- From a press release: Award-winning and bestselling lesbian fiction author Elizabeth Andre—the pen name for a Chicago-based interracial lesbian couple—has published her latest book, titled Self-Publishing Lesbian Fiction, Write Your ...


Gay News

NATIONAL Tenn. law, banned books, rainbow complex, journalists quit 2023-12-01
- Under pressure from a lawsuit over an anti-LGBTQ+ city ordinance, officials in Murfreesboro, Tennessee removed language that banned homosexuality in public, MSNBC noted. Passed in June, Murfreesboro's "public decency" ordinance ...


Gay News

BOOKS Lucas Hilderbrand reflects on gay history in 'The Bars Are Ours' 2023-11-29
- In The Bars Are Ours (via Duke University Press), Lucas Hilderbrand, a professor of film and media studies at the University of California-Irvine, takes readers on a historical journey of gay bars, showing how the venues ...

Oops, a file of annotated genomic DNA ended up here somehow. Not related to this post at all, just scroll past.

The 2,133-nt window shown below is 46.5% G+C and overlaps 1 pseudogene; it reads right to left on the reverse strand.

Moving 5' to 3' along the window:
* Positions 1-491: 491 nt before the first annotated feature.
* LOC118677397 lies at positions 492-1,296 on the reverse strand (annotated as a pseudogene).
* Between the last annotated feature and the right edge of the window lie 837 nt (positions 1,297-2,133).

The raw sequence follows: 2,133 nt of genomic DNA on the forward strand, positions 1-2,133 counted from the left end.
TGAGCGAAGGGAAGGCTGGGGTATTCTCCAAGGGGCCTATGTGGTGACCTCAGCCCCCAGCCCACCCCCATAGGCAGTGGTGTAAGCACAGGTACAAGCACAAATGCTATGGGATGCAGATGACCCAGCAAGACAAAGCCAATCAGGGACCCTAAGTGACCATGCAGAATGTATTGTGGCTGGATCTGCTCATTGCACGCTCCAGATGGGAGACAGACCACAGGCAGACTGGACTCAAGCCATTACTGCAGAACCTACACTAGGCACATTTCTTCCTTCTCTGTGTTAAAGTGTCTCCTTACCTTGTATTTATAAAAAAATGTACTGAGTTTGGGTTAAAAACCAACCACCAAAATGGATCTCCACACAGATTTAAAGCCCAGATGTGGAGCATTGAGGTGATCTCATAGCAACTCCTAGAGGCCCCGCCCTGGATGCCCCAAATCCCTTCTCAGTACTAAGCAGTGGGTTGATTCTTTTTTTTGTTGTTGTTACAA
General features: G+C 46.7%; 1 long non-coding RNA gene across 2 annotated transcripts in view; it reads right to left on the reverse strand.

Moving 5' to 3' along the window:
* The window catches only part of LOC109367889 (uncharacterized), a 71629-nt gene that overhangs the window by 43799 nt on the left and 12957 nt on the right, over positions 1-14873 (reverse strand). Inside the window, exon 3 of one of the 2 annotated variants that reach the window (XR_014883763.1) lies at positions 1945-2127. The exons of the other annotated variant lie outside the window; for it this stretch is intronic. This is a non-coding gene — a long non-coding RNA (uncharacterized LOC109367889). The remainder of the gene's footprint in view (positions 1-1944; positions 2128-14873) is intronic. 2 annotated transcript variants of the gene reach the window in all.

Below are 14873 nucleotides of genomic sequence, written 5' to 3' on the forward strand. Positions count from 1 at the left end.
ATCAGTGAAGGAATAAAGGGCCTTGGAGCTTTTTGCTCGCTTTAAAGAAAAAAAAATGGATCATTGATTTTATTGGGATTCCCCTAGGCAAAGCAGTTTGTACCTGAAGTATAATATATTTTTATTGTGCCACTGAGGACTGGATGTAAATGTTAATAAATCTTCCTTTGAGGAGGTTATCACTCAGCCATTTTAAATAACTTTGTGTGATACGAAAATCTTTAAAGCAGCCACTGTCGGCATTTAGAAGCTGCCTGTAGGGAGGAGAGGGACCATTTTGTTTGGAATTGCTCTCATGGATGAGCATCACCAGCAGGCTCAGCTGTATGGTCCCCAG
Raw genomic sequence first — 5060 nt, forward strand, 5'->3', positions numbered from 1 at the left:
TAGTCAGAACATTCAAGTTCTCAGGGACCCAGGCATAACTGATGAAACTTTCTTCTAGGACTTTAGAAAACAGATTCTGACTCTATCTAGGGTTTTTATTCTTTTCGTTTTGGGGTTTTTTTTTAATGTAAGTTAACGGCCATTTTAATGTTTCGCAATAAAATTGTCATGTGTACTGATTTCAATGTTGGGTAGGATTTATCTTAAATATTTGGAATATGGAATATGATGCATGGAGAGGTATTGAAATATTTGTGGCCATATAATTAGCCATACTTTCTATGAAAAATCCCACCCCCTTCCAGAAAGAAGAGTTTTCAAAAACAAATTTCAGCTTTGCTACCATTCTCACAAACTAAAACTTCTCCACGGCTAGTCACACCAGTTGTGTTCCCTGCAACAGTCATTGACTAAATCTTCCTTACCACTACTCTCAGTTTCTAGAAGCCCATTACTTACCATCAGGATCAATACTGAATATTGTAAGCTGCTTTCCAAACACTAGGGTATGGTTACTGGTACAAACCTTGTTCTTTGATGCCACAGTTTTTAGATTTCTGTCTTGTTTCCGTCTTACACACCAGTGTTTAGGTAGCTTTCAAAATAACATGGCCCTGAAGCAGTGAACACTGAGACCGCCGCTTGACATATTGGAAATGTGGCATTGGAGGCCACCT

Gay News

BOOKS Owen Keehnen takes readers to an 'oasis of pleasure' in 'Man's Country' 2023-11-27
- In the book Man's Country: More Than a Bathhouse, Chicago historian Owen Keehnen takes a literary microscope to the venue that the late local icon Chuck Renslow opened in 1973. Over decades, until it was demolished ...


Gay News

Photographer Irene Young launches book with stellar concerts 2023-11-20
- "Something About the Women" was appropriately the closing song for two sold-out, stellar concerts at Berkeley's Freight & Salvage November 19, in celebration of the new book of the same name by Irene Young, the legendary ...


Gay News

Rustin film puts a gay pioneer into the spotlight 2023-11-16
- The story of activist Bayard Rustin is one that should be told in classrooms everywhere. Instead, because Rustin was an openly same-gender-loving man, his legacy has gone relatively unnoticed outside of LGBTQ+-focused history books. Netflix hopes ...


 


Copyright © 2024 Windy City Media Group. All rights reserved.